Ah, November. A time to recover from crazy Halloween parties and hide the kids’ trick-or-treating haul so they don’t eat it all in one go. Depending on where you live, leaves are changing colors, days are getting shorter, and temperatures are dropping like electronic fish. It’s also the opportune time to bust out some favorite tabletop games. Catan, Ticket to Ride, Munchkin, even Risk or Monopoly for those families and friends that enjoy a bit of healthy competition. Gaming in its various forms has always served as a sort of glue to bring people together. It’s a way to spend time together, share experiences, and create stories worth repeating over several years. And hey, every now and again it ends in a victory, so that’s pretty great itself.
But even with the impact gaming has had on modern culture, most regard it as little more than a child’s pastime. It’s something to keep young people engaged and nothing more. But like a new Beyonce track or Walking Dead episode, games keep dragging people into their addictive embrace. With this in mind, let’s examine a few of the benefits of humanity’s greatest pastime: gaming.
We Play to Win the Game
Be it a single player experience or kitchen table titan, games are meant to be played and enjoyed. Beyond that, games are meant to be won. Even if playing just to play, the air of competition is thick for many a gamer. Which makes it all the more enticing when playing against friends and family: victory can be immortalized, defeats enjoyably memorable. Or at the very least memorable, depending on the salt levels.
Competition can quickly draw people into a game once dice are thrown and rules explained. It can also serve as a motivation to improve and adapt to different play patterns. Provided the bar isn’t set too high, the struggle for victory can keep players going long into the night. Once players get the hang of things, their sweetest feeling is overcoming the person who taught them how to play. Swinging for lethal in Magic, putting your opponent in checkmate, grabbing the last black card is a heady feeling. And at the same time, the players learn critical thinking and on-the-fly variable play to achieve victory. Table politics and social interaction can shape not only the gamescape, but how people interact with others for a lifetime.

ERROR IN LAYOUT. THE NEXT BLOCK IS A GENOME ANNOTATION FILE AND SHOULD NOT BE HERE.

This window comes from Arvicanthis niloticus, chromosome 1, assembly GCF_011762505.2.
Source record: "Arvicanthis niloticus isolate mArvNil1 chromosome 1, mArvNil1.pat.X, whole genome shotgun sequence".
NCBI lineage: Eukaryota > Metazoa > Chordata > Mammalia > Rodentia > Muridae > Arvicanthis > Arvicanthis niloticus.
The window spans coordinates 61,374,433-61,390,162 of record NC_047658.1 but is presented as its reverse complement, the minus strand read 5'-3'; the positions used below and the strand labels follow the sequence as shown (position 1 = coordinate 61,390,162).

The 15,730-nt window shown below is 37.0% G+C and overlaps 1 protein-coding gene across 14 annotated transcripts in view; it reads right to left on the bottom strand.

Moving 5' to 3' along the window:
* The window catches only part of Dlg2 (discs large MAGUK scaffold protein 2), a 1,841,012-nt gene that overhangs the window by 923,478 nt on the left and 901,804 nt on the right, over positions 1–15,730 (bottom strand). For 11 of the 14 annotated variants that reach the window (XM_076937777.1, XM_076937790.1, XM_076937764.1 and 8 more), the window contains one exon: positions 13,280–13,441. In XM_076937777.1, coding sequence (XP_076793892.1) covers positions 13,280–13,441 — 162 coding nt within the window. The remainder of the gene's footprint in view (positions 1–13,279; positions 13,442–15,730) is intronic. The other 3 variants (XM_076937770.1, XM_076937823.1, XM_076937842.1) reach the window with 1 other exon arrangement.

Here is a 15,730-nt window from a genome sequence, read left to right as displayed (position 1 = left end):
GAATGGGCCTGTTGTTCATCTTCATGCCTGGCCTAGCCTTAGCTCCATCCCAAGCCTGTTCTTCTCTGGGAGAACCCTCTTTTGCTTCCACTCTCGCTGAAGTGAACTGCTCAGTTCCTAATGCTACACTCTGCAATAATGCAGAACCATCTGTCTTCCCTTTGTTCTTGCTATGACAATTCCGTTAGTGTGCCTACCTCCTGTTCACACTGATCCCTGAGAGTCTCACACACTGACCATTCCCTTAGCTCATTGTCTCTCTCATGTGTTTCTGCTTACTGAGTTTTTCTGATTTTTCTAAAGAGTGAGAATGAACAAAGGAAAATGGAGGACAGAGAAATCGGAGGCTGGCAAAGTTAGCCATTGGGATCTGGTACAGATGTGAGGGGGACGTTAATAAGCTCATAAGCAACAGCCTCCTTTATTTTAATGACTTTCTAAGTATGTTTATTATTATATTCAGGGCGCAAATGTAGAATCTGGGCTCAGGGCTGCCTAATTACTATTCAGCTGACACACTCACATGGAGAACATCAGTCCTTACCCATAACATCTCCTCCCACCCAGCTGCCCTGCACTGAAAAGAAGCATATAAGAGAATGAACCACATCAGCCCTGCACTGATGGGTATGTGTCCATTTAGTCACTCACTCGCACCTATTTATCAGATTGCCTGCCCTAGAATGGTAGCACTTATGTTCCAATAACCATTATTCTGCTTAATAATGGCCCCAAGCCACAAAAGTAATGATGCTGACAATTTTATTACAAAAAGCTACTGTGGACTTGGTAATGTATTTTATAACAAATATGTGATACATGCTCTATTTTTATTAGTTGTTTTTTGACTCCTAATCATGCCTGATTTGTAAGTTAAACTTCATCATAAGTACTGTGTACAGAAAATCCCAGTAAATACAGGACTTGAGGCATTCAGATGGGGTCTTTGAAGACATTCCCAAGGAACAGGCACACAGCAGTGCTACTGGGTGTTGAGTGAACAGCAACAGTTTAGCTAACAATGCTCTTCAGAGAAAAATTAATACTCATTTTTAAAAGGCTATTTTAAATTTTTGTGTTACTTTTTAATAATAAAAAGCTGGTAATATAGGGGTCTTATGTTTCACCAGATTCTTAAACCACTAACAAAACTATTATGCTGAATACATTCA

Keep that in mind next time you make a trade agreement in Catan.
All Work and No Play…
To be honest, sometimes life gets complicated. Work, school, deadlines, that roommate who steals your lunch because they’re too lazy to make their own: it gets draining. Games offer a release, an escape for a couple hours, and a time to relax with friends and family. No time to worry about rent when there’s a zombie horde at your borders. Never mind bills, where do I put these experience points? Don’t think about the thesis deadline coming up, cousin Tracy just grabbed a Blue Shell and you’re in first!
Taking the chance to shake off the outside world for a few hours isn’t bad. It lets people unwind, and have some fun with others outside of watercooler commiserating. It’s laughing and bickering and bringing back classic memories while making new ones. It’s a living story that invites you to be a part of it. And isn’t that a good thing every now and then?
A Beautiful Game
I can honestly say that some of my fondest memories revolve around gaming. Highschool get-togethers with lifelong friends, late night Magic in college dorms, afternoons with my brothers. These experiences, these moments, were not only an escape, but places I could relax, talk, share myself. Gaming can be cathartic, catalytic, and cornerstone points of a person’s life, building them a little at a time. Lessons learned through gaming can echo through years and leave lasting impressions. Or, at the very least, it’s a fun way to spend an afternoon, and that can be just fine too.
What are some of your favorite games: tabletop, electronic, social, etc? How do you think they’ve impacted you, if at all? Do you think gaming is important? Anything else we didn’t touch on here? Leave all of your thoughts in the comments.
Until next time, cheers!